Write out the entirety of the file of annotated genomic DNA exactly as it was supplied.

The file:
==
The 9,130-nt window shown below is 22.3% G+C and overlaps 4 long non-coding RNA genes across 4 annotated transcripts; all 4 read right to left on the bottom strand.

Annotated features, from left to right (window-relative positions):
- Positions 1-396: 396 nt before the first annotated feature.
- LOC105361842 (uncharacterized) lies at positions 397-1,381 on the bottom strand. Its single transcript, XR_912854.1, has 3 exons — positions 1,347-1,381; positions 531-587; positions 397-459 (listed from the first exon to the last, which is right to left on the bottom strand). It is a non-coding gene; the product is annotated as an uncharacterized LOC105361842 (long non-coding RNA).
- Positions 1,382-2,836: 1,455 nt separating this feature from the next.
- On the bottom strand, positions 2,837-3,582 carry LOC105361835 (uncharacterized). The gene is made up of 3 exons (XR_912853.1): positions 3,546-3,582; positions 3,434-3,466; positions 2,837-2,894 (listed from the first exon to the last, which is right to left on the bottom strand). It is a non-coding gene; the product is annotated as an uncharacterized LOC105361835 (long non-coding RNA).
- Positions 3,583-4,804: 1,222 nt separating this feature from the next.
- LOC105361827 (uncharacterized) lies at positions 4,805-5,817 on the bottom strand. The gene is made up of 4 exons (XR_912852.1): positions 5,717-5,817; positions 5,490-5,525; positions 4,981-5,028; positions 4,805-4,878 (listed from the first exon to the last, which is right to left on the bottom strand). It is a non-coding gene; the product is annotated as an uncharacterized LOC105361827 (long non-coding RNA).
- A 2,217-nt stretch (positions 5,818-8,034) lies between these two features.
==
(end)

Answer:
The 9,130-nt window shown below is 22.3% G+C and overlaps 4 long non-coding RNA genes across 4 annotated transcripts; all 4 read right to left on the bottom strand.

Annotated features, from left to right (window-relative positions):
- Positions 1-396: 396 nt before the first annotated feature.
- LOC105361842 (uncharacterized) lies at positions 397-1,381 on the bottom strand. Its single transcript, XR_912854.1, has 3 exons — positions 1,347-1,381; positions 531-587; positions 397-459 (listed from the first exon to the last, which is right to left on the bottom strand). It is a non-coding gene; the product is annotated as an uncharacterized LOC105361842 (long non-coding RNA).
- Positions 1,382-2,836: 1,455 nt separating this feature from the next.
- On the bottom strand, positions 2,837-3,582 carry LOC105361835 (uncharacterized). The gene is made up of 3 exons (XR_912853.1): positions 3,546-3,582; positions 3,434-3,466; positions 2,837-2,894 (listed from the first exon to the last, which is right to left on the bottom strand). It is a non-coding gene; the product is annotated as an uncharacterized LOC105361835 (long non-coding RNA).
- Positions 3,583-4,804: 1,222 nt separating this feature from the next.
- LOC105361827 (uncharacterized) lies at positions 4,805-5,817 on the bottom strand. The gene is made up of 4 exons (XR_912852.1): positions 5,717-5,817; positions 5,490-5,525; positions 4,981-5,028; positions 4,805-4,878 (listed from the first exon to the last, which is right to left on the bottom strand). It is a non-coding gene; the product is annotated as an uncharacterized LOC105361827 (long non-coding RNA).
- A 2,217-nt stretch (positions 5,818-8,034) lies between these two features.